Nora Ephron Made Movies

To some it may seem like a small thing, but it’s not: Nora Ephron made movies.

In an industry where M. Night Shamalamadingdong can continue to get movies financed despite making some of the worst movies ever, women continue to be seen as “too much of a risk” to gamble on.

It boggles the mind.

Predictably, when Kathryn Bigelow won the Best Director Oscar (for the movie she had to get independently financed because the director of Near Dark, Strange Days, Blue Steel and Point Break wasn’t a good risk for funding -_-) it was hailed as a ‘new era’ for women in film, but most of us rolled our eyes because we knew.

Same ol’ same ol’if not worse.

So, Nora Ephron made movies and whatever you might think about Silkwood, Heartburn, Mixed Nuts, Michael, My Blue Heaven, When Harry Met Sally, Sleepless in Seattle, Lucky Numbers, You’ve Got Mail, Bewitched, Hanging Up or Julie & Julia, that’s an impressive list of films (to say nothing of all her other writing and work). You might complain that her view of gender was often essentialist and failed to critique the cultural construction of norms or that her acceptance of the march of corporate capitalism should be challenged (in what world could the small book store owner run out of business by the gleeful [they were gleeful!] corporation, fall for the head of that corporation?), or that her life of privilege blinded her to very annoying assumptions in her films–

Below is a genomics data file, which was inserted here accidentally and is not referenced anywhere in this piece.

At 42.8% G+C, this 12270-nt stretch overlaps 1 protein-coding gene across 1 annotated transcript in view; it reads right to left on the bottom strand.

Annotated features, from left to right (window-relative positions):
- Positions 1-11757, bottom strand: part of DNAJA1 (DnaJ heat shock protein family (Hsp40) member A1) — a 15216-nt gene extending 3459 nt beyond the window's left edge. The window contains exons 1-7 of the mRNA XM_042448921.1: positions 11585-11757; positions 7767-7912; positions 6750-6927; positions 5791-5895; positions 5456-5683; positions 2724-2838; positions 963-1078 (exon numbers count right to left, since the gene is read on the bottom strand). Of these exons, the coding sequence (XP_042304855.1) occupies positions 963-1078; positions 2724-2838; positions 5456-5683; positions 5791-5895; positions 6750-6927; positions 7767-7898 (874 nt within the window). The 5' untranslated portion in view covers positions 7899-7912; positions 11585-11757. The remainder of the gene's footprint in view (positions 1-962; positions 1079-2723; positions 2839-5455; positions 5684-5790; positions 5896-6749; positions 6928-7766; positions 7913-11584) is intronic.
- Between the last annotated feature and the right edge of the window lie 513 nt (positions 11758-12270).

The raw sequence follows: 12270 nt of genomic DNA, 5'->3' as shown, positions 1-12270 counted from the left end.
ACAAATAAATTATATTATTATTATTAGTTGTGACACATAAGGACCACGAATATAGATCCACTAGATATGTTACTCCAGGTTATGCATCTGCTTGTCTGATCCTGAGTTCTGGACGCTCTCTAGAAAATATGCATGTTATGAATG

–which you could say about pretty much everyone in Hollywood. But today let’s remember a smart, funny woman who got things done and made us laugh and cry, because now there’s not just one less terrific dame in the world, there’s one less woman with power in the film industry and we are all much poorer for that.

Resquiescat in pace, Ms. Ephron.

Thanks to The Cultural Gutter for posting this clip.

2 thoughts on “Nora Ephron Made Movies

  1. To start with SILKWOOD is a pretty impressive achievement. She had the good sense, in LUCKY NUMBERS, to cast/accept the casting of Maria Bamford, but there’s a certain Michael Ritchie-like slope to this career…but the essays continued to be interesting and engaging. And you have to go back to Ida Lupino, I think, to see a woman director with as much mainstream work under her belt, indeed.

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